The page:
Monday, August 23, 2010
Christianity in China 2010
These are pictures of "our" church in Beijing, the Haidian Christian Church. They have four Chinese services and one English service each Sunday. This picture shows some of the English service worshipers crammed into a meeting room, where we met the first two years we attended. This year, they have rearranged the Chinese services schedule and moved the English service into the main sanctuary. The room was still completely full and had "standing room only" outside with televised services. It appears that the service is about 2/3 Chinese and 1/3 foreigners. There are several other churches in Beijing that are specifically for foreigners, requiring a passport to attend, but anyone can attend these English services. We were surprised to hear that Josh McDowell had spoken at Haidian the week before we arrived.
These are pictures of the Fengtai Christian Church, another registered church in Beijing. They have recently begun an English service, with about 100-125 in attendance. The services are at 2PM because the Chinese services take up the rest of Sunday.
These church buildings are all very large, relatively new and in different parts of the city. We were told that because they are registered, the government has financed them, not the members.
The building pictured above is the Chaoyang Christian church, the one we visited on a Saturday afternoon. The first thing we saw when we walked in was the Bible bookstore. You could buy a wide variety of Bibles, both in Chinese and English, as well as both languages, and other Christian study books. As in American Bible stores, you could also buy a variety of Christian "stuff", wall hangings, paperweights, plaques, etc. Each of the other registered churches we attended had a similar bookstore.
Each year, we puzzle over the apparent discrepancy between what we hear about the "persecuted church in China" and what we see in Beijing. This year, we had an opportunity to talk with two seminary students who attended the TIP program. One was from a registered church and had just graduated from his seminary and one was from a home (underground) church. We were most interested in what the home church student had to say, but they both agreed on the basic information. In order to make sure I didn't forget anything important, I recorded our conversation with "Paul" in my journal. Here is that entry:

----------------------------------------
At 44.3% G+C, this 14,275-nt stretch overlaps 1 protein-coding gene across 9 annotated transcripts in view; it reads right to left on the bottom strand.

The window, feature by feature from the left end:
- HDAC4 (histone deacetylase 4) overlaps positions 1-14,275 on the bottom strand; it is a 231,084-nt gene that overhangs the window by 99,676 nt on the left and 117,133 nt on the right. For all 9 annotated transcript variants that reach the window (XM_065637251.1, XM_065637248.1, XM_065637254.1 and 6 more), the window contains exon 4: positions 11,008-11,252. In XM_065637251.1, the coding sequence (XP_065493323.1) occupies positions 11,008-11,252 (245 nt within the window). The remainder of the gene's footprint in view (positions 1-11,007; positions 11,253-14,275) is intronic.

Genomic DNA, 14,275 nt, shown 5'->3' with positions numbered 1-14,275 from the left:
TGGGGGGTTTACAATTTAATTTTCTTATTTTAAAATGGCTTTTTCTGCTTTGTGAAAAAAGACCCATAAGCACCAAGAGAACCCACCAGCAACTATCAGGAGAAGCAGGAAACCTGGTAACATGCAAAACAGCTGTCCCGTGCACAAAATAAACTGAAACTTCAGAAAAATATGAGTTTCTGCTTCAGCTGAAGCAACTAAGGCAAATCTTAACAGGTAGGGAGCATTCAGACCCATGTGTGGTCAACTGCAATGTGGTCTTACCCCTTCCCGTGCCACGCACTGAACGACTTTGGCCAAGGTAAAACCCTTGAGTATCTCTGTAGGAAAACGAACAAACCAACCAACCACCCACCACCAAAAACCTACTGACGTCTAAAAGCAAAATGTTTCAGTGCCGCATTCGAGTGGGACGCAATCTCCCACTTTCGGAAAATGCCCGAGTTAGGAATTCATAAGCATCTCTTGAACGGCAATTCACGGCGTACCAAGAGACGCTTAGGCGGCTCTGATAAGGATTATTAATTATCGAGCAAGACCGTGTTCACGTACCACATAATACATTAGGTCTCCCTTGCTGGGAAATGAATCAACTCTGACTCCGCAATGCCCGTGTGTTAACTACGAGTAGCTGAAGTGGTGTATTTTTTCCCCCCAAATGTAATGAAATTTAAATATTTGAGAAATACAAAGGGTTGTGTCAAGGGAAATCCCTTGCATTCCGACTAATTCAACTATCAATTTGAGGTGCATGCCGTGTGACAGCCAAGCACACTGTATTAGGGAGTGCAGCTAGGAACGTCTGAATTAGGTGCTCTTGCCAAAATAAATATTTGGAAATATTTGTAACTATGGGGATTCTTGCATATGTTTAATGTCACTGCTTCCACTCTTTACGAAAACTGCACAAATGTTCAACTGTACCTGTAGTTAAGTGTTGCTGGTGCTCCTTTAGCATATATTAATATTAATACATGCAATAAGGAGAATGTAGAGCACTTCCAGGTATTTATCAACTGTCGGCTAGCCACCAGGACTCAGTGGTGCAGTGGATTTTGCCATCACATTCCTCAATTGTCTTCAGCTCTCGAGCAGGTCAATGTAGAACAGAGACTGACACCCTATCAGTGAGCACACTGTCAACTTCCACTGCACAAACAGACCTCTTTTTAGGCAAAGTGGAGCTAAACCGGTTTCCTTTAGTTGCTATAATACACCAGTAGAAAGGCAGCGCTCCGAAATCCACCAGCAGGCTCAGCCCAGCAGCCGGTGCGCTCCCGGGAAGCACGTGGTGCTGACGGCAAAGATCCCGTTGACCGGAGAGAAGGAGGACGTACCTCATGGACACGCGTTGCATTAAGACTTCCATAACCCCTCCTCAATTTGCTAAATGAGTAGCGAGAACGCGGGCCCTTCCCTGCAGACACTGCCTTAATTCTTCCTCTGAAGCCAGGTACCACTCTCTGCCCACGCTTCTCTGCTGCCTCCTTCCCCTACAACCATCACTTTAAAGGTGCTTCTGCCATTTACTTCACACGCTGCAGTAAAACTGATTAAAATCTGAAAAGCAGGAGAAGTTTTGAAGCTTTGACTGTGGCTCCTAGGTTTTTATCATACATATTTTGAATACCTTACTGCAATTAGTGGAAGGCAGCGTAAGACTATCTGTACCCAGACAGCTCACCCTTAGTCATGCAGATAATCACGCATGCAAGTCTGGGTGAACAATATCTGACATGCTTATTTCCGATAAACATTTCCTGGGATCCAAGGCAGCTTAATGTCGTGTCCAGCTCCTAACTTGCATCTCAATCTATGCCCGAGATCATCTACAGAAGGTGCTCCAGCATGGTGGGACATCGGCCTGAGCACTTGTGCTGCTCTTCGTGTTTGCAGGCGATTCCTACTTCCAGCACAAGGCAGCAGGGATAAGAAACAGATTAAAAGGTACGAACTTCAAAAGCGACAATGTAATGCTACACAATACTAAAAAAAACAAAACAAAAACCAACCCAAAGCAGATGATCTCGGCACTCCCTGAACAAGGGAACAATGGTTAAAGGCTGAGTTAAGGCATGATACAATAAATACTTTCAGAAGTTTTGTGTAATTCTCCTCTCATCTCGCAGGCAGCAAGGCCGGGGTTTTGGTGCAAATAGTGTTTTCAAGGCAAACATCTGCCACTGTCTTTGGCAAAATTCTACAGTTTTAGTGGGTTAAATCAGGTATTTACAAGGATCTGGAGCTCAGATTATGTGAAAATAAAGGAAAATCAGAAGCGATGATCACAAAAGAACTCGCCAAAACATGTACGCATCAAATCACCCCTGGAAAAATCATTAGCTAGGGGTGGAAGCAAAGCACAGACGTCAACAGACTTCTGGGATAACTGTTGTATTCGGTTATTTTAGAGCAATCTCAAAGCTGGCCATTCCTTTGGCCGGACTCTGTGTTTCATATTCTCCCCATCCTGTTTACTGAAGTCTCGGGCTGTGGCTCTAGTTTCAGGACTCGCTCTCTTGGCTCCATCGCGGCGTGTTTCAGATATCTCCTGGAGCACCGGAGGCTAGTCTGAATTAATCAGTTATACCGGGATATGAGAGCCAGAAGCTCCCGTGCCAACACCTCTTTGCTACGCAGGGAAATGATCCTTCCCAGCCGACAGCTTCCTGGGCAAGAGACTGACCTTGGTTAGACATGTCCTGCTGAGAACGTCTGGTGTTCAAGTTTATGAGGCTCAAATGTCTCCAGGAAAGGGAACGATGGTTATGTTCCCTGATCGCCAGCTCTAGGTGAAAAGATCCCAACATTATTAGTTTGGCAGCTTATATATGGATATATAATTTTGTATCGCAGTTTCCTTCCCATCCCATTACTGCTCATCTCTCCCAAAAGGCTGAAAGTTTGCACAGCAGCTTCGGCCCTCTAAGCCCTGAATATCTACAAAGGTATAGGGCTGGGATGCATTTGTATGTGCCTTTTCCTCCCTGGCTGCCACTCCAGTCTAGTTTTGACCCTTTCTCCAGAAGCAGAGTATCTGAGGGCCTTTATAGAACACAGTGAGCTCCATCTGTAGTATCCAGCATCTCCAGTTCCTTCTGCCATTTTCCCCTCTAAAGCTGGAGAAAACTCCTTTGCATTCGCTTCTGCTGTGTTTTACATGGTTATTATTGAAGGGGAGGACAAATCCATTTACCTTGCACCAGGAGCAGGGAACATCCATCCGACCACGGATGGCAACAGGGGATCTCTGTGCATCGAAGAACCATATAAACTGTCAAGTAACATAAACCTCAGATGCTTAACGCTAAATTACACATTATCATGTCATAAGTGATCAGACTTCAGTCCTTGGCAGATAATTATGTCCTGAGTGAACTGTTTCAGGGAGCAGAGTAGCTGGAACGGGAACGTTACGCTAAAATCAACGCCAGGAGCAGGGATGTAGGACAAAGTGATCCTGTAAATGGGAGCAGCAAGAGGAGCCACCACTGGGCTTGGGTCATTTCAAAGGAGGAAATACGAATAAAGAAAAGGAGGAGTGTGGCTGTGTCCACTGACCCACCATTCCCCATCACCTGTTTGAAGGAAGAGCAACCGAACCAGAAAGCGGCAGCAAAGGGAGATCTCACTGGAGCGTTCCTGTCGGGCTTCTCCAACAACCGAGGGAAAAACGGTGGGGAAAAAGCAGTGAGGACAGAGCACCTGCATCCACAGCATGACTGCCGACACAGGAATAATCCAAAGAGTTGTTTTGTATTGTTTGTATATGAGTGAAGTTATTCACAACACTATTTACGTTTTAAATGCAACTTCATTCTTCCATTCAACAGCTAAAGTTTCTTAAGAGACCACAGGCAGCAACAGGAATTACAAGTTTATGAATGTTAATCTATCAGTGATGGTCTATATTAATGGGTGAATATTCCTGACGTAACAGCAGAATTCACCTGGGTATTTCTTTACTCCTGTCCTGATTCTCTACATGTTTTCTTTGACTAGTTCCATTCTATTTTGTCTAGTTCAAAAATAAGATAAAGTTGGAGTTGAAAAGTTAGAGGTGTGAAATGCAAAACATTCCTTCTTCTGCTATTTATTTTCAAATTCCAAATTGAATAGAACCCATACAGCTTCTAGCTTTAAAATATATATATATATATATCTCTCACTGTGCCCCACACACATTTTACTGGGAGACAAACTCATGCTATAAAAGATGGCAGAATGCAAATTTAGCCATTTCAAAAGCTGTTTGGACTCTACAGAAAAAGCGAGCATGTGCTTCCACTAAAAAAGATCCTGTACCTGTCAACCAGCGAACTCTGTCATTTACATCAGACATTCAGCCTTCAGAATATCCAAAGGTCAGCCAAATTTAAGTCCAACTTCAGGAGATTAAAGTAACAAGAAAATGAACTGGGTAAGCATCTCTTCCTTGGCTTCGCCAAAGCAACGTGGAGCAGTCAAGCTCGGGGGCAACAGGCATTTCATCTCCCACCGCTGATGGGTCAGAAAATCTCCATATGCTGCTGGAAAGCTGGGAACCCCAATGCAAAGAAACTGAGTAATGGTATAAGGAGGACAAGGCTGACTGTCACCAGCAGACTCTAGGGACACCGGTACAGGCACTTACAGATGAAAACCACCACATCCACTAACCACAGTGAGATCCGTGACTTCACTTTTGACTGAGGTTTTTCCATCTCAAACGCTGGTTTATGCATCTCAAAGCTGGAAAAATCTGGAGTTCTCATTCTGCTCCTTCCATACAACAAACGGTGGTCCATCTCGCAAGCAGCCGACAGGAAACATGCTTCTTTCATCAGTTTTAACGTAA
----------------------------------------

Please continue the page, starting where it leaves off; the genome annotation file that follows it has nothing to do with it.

"Today at breakfast we talked with Paul, a theology student going to seminary in Hong Kong, and got some helpful information about the church in China. He says the estimates of Christians in China are between 40,000,000 and 80,000,000 but it is probably around 60,000,000. 35,000,000 are in home churches and about 25,000,000 are in government approved (registered) churches. Paul said that he was from a home church in his province, although sometimes he works with pastors of government churches when invited. He explained that home churches are more intimate and have a lot of heart, but have poor facilities and organization. The government churches, because they can operate in the open, have much better facilities and organization. Pastors from government sponsored churches are able to get seminary training, but home church pastors are not, so they do not have as much Bible knowledge.
He explained that the local government leaders determine how the church is treated in each community. If the leader is friends with the Christians, they are treated well, but the leaders can be "crazy" if they don't like the people who are Christians. Christians have an easier time in the large cities that have more foreign influence, but in the outer provinces treatment varies a lot. He says that pastors from government sponsored churches must work only in their own congregation (and we have heard from others, only in their own buildings) unless they go through a large amount of red tape. Home church pastors have much more freedom. Paul explained that he is able to go to seminary only because he is going in Hong Kong. He would not be allowed to attend in Mainland China because he is from a home church."
This explanation has helped me to understand the differences in what I see and what we often hear. The bottom line is that China is a large country, with local officials sometimes interpreting the "law" as they choose. These seem to be some of the horror stories we hear. I also have talked to a young Chinese man here in America whose family had been treated brutally for economic reasons as well.
We have also been told that membership in a registered church requires quite a bit of effort. Once someone has accepted Jesus as their Savior, they must participate in the church, take part in Bible classes and become known to the pastor and congregation for six months as a requirement for baptism. Baptism is a requirement for membership, and to partake in communion. During a service with communion, the pastor asks all those who have been baptized to stand, and those standing are the only ones offered the elements.
As China is becoming more and more tied to the West economically, they are becoming more and more influenced by Western culture -- and religion. We heard reports this summer that the Chinese government is beginning to encourage religious beliefs because their research has shown that religion is a common factor in economic growth in the West. This, of course, can lead to the idea that religion is a works based ideology that is beneficial for prosperity.
We spent most of the month of July reading and discussing Bible stories with one of our students and it seemed that her conclusion was that the Bible was a good guide for living. We are praying that the Chinese people will see the need for spiritual as well as economic prosperity.
Posted by Travel_with_a_purpose at 12:24 PM